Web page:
Weather in Yellowstone can change rapidly in any month. You can go from this…….
….. to this blue sky in a matter of minutes
Even though non-photographers can join us, and have as much fun as everyone, we go to Yellowstone to shoot. We shoot every chance we get, and from every vantage point. Even though we shoot from right inside the vehicle, we like to get out where the action is.
Gary with his 800mm bazooka
Cheryl sizing up the pronghorn
Dominic scratching the hood of our rental car while nailing a bull moose with the 500mm
CP wondering when those otters will appear
Les looking like he works for Nat Geo
And Marv just having fun!
If you get tired and need to nod out for a few minutes during the day thats OK, although we might bust you and put you on the web
A big reason to visit Yellowstone is to see the wolves. They are truly wild and tend
to stay away from people.
There are 100 wolves in Yellowstone proper. With such a big area it is quite a challenge to find them, so we enlist the help of the people in charge of the Yellowstone Wolf Project. If they can’t find them nobody will!
They use telemetry on the radio collared wolves to locate individuals they know by name
Once found the Wolf Project team keeps an eagle eye on them at all times. They
let us use their spotting scopes and know everything about the wolves in each pack.
Most of the time you will see wolves from a distance, so bring your binoculars for this trip. We tend to give them a wide birth because our presence can interfere with their normal behavior.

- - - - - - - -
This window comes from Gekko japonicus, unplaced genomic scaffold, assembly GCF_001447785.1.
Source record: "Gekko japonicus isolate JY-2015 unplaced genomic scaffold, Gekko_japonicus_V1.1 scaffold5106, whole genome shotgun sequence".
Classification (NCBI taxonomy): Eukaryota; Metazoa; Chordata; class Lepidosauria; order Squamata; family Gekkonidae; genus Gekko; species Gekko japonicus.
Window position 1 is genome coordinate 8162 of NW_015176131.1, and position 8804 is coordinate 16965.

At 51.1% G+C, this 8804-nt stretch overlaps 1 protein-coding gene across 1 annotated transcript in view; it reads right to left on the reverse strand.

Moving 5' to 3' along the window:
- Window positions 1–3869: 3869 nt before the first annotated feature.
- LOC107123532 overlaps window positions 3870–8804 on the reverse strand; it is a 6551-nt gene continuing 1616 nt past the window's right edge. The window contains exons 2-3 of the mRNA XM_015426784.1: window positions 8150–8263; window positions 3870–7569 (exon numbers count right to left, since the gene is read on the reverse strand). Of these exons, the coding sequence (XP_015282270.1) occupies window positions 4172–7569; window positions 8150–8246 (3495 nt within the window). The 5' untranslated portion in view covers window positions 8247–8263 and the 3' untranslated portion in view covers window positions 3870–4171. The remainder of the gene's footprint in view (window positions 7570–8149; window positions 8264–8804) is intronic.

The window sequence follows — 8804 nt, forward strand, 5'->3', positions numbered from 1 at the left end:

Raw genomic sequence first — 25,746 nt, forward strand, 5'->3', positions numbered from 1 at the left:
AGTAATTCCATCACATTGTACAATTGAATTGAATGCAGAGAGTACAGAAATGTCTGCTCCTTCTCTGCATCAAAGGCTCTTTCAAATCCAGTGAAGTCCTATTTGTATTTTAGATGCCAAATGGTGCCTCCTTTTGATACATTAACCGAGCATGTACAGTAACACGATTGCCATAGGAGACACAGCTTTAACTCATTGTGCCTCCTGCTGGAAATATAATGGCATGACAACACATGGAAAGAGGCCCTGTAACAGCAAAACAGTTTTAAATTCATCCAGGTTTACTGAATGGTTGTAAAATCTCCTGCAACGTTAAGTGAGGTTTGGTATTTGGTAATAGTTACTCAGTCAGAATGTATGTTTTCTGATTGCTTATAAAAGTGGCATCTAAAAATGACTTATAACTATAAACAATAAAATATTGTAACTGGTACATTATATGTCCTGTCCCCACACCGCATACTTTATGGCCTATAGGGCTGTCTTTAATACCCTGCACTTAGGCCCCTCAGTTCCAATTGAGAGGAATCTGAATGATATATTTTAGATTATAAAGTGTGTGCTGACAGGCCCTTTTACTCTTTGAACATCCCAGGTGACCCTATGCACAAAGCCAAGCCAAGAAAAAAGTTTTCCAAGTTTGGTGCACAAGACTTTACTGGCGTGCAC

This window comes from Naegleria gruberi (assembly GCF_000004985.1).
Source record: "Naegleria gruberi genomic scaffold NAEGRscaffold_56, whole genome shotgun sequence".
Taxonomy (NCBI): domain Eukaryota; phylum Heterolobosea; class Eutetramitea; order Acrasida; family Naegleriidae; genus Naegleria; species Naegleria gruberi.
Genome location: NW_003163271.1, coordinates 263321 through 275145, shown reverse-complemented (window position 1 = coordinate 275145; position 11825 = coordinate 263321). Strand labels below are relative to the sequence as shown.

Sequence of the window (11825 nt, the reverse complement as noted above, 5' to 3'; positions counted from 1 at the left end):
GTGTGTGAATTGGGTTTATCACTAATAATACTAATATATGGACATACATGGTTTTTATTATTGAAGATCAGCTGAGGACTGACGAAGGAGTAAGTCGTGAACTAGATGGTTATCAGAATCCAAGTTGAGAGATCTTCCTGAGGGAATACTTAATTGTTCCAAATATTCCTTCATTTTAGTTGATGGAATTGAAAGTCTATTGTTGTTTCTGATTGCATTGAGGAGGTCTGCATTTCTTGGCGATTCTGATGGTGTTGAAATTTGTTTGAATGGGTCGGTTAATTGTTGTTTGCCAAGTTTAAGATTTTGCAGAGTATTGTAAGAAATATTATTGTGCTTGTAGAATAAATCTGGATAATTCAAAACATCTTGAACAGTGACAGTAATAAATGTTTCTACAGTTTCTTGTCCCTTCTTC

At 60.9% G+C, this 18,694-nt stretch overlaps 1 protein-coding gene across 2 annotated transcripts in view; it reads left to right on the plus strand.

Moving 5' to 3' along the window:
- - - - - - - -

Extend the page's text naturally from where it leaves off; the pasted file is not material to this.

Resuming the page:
This is the alpha female from the Lamar Valley pack at an elk carcass killed just off the road the night
prior. It was taken with the Canon Mark III and 500 mm f/4 lens with the 1.4X TC from 150 yards away.
Sometimes the wolves will cross the road in front of you. When this happens the park service requests you
do not stop your vehicle to take photos like these people. The rest of the wolves in this pack might be
intimidated from feeding at the carcass because of this. This is the same alpha female as above, in the
process of joining the rest of her pack after feeding on the carcass for a short while.
We watched her from a distance as she walked up the hill, looking back at the carcass to see
which magpies or coyotes were feeding on her elk as she leaves to rejoin her pack. It is not
worth the energy expenditure to chase these scavengers away.
Wolves like it very cold, usually well below zero Fahrenheit. Here she is having a roll in the snow
to cool off because its a balmy 20 degrees.